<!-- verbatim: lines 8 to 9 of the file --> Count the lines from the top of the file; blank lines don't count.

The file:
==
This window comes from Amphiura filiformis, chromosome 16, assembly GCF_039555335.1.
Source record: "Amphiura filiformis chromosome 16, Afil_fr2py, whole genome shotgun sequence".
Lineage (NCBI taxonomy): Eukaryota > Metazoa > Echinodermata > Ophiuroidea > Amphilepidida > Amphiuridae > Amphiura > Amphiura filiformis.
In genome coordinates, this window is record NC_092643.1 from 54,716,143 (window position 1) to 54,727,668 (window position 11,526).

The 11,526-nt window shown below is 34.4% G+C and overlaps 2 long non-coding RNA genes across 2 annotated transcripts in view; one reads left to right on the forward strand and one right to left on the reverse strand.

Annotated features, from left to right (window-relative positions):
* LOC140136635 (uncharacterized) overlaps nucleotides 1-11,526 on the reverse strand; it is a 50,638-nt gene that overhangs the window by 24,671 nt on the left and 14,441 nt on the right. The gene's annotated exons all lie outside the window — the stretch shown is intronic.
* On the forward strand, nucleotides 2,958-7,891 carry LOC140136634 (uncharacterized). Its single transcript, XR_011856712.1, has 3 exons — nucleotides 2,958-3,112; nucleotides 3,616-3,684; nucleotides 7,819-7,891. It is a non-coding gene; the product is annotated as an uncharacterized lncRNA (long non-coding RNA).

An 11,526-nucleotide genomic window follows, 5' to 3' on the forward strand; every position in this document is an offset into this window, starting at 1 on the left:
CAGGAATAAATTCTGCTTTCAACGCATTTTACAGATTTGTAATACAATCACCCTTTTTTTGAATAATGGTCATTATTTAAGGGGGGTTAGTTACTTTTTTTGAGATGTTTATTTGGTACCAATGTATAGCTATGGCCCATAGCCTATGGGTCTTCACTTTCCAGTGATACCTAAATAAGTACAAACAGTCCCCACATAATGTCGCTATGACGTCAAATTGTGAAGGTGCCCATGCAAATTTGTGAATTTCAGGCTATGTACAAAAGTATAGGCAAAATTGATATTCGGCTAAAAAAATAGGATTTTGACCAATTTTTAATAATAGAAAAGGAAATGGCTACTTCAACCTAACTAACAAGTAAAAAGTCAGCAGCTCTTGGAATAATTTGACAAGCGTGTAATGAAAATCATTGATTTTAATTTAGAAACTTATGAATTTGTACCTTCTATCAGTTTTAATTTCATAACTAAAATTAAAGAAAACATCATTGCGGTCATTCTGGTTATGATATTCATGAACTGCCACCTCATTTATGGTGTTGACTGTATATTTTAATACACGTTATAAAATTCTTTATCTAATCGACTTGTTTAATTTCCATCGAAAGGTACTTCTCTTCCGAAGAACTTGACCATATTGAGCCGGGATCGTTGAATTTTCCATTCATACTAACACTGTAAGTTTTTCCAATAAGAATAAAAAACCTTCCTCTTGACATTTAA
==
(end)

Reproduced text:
* On the forward strand, nucleotides 2,958-7,891 carry LOC140136634 (uncharacterized). Its single transcript, XR_011856712.1, has 3 exons — nucleotides 2,958-3,112; nucleotides 3,616-3,684; nucleotides 7,819-7,891. It is a non-coding gene; the product is annotated as an uncharacterized lncRNA (long non-coding RNA).

An 11,526-nucleotide genomic window follows, 5' to 3' on the forward strand; every position in this document is an offset into this window, starting at 1 on the left: